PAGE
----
Wednesday, September 09, 2009

Mr "Unlucky" has gotten lucky, but what about the Afghanistan peoples?

Heidi Vogt of the AP reveals that Parwez Kambakhsh -- whose last name means "Little Luck" or "Short on luck" -- has been quietly released from prison. His offense was asking questions about Islamic teaching on the status of women. That he was released seems like good news, but the delibertae inconspicuousness of the release reveals that the Karzai administration is unready to challenge the judicial system that put him in prison. Here is more evidence of the contradictions that people in Afghanistan have to live with: the administration holds a different view but doesn't want to rock the boat with the Islamic jurists -- even those who cannot bear to have questions asked about their rulings. It is a clash of moral visions, even moral orientations, that is implicit in much of what goes on the Middle East and Central Asia. And on this level women and women's status seem to occupy central stage. Even today a woman for no apparent reason was gunned down in Kandahar. For some people women are the emblem of many issues that seem to be at stake in their contested world. I don't know the answer but it appears that that contradiction in views -- sometimes held by the same person -- is endemic. RLC

Secret pardon frees Afghan journalism student
By Heidi Vogt, Associated Press Writer - Mon Sep 7, 9:48 am ET

KABUL - An Afghan journalism student who was jailed for asking questions in class about women's rights under Islam has been freed after nearly two years, a media rights group said Monday.

Activists have called Parwez Kambakhsh, who was convicted of blasphemy and originally sentenced to death, a victim of an Afghan justice system that panders to religious conservatives at the expense of individual freedoms.

He was released several weeks ago after President Hamid Karzai signed a pardon in secret, according to the Paris-based Reporters Without Borders, which talked to his lawyer.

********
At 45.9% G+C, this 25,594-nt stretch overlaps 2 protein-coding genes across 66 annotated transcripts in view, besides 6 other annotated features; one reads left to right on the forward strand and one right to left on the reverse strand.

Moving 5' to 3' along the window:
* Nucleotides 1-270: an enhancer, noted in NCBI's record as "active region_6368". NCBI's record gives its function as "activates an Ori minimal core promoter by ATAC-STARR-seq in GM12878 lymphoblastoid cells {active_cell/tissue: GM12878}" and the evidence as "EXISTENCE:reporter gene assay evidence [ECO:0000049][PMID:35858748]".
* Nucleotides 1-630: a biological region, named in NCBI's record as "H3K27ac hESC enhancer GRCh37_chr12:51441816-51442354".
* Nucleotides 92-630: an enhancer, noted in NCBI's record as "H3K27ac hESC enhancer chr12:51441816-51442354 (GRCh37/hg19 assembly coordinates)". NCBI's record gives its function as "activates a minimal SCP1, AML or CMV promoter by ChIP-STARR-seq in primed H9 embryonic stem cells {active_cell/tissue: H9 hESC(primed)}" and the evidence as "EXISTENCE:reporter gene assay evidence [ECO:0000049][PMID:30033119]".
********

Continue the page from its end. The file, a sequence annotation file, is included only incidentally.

Kambakhsh has since fled Afghanistan out of fear that he will be the target of reprisal attacks, the group said. Afghan officials said they could not confirm his release.

Kambakhsh was studying journalism at Balkh University in the northern city of Mazar-i-Sharif and writing for local newspapers when he was arrested in October 2007. He was 23.

Prosecutors said he showed contempt for Islam by asking questions about women's rights and for distributing an article he had taken off the Internet that asks why Islam does not modernize to give women equal rights. He also allegedly wrote his own comments on copies of the article.

The original death sentence in the Islamic state sparked an international uproar, and judges lightened the sentence to 20 years in a second trial. Rights groups sent thousands of petitions condemning the imprisonment and calling for Kambakhsh's release.

The case will be remembered as a "miscarriage of justice marked by religious intolerance, police mistreatment and incompetence on the part of certain judges," Jean-Francois Julliard, the secretary-general of Reporters Without Borders, said in a statement.

Some said Kambakhsh's arrest may have been a reprisal aimed at his brother, who angered Afghan warlords with writings about human rights violations and politics.

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